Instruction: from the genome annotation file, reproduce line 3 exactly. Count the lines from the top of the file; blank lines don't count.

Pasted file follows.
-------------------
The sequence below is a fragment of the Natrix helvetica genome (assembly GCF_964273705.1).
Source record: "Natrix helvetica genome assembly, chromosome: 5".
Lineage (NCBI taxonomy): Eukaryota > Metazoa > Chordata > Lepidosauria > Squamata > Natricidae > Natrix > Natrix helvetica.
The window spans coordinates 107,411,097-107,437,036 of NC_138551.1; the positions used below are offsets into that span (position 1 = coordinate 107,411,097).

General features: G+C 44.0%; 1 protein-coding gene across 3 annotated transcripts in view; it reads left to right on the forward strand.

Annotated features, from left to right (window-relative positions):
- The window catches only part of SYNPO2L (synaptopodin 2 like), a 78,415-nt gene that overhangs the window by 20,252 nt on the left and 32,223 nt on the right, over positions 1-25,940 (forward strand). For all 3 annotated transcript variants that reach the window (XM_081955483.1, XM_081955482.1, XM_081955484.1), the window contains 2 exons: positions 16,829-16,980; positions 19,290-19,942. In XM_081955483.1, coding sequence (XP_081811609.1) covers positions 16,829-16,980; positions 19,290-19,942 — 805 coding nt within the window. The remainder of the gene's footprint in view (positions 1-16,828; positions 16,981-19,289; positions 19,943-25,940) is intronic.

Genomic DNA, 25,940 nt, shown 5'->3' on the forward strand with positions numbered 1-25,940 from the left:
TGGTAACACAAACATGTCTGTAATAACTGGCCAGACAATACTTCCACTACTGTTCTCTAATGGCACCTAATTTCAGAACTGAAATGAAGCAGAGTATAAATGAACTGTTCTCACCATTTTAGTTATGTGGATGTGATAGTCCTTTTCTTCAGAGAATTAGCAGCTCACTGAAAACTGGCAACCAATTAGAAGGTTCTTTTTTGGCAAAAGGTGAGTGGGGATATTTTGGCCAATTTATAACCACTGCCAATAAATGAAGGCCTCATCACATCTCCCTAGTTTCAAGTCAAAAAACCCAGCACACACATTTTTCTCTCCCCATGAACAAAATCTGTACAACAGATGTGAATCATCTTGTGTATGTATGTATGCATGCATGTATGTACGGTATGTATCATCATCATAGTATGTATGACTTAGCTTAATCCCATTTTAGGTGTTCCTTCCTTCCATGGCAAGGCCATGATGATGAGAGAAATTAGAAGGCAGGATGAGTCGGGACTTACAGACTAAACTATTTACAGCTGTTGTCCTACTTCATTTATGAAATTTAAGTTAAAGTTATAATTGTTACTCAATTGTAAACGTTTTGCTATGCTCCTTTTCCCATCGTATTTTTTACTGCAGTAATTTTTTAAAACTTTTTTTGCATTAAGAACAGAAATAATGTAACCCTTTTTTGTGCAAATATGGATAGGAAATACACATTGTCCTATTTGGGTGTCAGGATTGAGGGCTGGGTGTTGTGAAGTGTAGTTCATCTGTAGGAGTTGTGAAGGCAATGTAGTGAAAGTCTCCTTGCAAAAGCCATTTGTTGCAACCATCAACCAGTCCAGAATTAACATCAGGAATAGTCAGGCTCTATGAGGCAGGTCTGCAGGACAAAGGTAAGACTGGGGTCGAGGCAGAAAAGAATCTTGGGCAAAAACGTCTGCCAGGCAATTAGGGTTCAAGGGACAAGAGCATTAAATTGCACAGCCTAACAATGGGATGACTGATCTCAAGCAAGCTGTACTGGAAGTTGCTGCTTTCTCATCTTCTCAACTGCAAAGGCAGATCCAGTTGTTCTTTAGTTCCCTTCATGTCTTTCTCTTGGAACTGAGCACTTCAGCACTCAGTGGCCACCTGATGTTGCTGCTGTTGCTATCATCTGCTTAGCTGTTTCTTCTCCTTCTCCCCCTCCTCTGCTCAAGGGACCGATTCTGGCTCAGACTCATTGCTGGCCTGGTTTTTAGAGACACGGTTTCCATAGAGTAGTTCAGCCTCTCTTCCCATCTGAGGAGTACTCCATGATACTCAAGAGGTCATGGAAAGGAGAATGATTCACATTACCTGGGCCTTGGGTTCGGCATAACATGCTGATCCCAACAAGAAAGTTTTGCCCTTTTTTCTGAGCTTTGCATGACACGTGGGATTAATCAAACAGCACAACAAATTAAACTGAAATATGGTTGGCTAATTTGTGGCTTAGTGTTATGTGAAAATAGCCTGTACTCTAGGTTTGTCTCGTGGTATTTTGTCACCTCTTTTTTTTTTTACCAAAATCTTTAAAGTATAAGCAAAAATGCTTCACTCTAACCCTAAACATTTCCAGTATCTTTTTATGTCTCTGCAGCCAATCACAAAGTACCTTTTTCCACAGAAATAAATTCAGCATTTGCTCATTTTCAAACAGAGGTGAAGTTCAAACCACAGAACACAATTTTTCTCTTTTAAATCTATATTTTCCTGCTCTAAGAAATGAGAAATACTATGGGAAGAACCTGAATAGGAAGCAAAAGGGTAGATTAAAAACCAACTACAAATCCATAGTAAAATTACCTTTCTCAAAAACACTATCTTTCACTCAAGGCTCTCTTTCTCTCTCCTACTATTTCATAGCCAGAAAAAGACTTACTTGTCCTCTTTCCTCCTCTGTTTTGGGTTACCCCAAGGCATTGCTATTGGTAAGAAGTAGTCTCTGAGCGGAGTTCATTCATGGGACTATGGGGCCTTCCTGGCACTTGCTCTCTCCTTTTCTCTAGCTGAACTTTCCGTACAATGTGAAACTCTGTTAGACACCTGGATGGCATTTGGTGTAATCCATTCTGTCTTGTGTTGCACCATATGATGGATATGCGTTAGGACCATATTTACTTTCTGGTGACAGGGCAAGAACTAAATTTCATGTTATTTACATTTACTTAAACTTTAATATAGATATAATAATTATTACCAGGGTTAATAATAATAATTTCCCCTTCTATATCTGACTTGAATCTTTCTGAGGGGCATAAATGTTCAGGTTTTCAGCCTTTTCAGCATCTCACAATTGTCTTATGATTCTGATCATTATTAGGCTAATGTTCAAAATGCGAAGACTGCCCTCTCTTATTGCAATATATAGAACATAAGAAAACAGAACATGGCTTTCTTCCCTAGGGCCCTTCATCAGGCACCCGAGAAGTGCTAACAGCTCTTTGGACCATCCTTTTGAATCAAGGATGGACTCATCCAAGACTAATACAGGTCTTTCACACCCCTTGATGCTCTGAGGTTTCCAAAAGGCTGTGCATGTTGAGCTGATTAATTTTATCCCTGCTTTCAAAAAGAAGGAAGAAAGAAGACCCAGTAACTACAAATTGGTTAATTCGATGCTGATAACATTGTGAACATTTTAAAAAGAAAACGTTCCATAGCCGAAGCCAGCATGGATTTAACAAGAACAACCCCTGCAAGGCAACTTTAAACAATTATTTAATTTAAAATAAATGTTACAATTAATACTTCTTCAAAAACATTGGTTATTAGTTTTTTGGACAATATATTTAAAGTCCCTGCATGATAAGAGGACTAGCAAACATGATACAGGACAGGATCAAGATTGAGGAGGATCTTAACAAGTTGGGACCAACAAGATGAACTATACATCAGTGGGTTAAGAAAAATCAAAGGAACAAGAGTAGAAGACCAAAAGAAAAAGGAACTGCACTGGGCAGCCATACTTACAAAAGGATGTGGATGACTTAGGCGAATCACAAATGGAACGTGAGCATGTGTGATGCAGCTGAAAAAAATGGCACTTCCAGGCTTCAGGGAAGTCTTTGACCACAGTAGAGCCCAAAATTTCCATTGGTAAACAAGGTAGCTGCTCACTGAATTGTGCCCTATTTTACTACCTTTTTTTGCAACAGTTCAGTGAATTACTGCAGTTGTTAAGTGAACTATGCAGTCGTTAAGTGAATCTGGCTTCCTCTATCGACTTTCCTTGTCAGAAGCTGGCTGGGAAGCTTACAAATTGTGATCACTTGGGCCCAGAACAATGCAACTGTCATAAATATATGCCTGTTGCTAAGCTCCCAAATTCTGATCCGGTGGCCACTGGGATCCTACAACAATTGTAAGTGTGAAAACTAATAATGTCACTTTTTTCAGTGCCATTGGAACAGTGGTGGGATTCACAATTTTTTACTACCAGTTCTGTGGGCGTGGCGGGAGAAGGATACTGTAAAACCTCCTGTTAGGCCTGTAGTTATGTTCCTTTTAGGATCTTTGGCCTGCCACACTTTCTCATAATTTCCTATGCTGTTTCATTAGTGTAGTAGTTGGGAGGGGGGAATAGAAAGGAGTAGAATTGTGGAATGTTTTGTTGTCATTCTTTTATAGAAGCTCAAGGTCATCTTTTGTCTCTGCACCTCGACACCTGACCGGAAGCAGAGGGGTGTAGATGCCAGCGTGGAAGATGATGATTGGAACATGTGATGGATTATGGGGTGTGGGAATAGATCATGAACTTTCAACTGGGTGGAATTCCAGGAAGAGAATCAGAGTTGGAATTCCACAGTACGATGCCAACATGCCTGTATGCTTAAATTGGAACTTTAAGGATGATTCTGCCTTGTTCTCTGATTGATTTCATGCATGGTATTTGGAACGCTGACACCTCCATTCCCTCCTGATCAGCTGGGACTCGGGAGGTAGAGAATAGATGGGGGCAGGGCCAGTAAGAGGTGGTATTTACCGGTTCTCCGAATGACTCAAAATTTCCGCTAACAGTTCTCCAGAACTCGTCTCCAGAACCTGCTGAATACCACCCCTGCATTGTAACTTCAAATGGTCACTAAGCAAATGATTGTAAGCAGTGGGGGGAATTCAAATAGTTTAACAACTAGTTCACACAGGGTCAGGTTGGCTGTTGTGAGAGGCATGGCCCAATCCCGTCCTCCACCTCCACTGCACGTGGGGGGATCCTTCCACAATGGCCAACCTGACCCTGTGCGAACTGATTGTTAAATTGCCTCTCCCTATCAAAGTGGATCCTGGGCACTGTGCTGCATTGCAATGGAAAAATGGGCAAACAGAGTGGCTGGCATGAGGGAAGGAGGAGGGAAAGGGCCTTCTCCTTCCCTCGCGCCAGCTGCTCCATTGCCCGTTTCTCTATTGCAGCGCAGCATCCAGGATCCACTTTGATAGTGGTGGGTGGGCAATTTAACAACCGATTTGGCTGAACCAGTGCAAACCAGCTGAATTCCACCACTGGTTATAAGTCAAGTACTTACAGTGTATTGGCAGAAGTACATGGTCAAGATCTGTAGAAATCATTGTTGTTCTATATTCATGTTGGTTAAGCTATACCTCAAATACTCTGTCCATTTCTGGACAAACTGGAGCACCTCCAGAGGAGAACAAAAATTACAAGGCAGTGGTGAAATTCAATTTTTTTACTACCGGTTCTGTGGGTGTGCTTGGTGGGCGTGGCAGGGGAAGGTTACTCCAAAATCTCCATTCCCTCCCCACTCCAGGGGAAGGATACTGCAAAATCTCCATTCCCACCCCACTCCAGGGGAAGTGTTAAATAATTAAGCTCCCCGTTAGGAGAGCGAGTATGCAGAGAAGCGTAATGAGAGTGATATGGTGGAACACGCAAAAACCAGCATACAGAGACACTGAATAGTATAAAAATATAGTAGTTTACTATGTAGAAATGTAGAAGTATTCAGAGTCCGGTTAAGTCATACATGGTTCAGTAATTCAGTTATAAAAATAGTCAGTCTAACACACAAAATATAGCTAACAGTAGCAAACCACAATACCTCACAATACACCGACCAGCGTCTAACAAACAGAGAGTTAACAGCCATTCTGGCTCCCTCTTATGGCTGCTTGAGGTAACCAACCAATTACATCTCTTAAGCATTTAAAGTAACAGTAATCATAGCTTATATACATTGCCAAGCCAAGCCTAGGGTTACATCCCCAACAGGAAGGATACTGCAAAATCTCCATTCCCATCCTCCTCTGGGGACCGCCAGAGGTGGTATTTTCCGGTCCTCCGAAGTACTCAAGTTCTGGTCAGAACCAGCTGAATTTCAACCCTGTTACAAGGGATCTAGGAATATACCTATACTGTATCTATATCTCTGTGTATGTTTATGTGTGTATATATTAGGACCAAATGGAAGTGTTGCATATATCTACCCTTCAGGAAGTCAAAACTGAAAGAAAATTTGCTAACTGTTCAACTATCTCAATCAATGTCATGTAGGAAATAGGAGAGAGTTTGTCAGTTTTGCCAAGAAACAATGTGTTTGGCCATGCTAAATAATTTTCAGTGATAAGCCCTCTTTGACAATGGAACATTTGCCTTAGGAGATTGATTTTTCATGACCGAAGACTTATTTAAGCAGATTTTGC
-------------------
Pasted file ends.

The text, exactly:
Lineage (NCBI taxonomy): Eukaryota > Metazoa > Chordata > Lepidosauria > Squamata > Natricidae > Natrix > Natrix helvetica.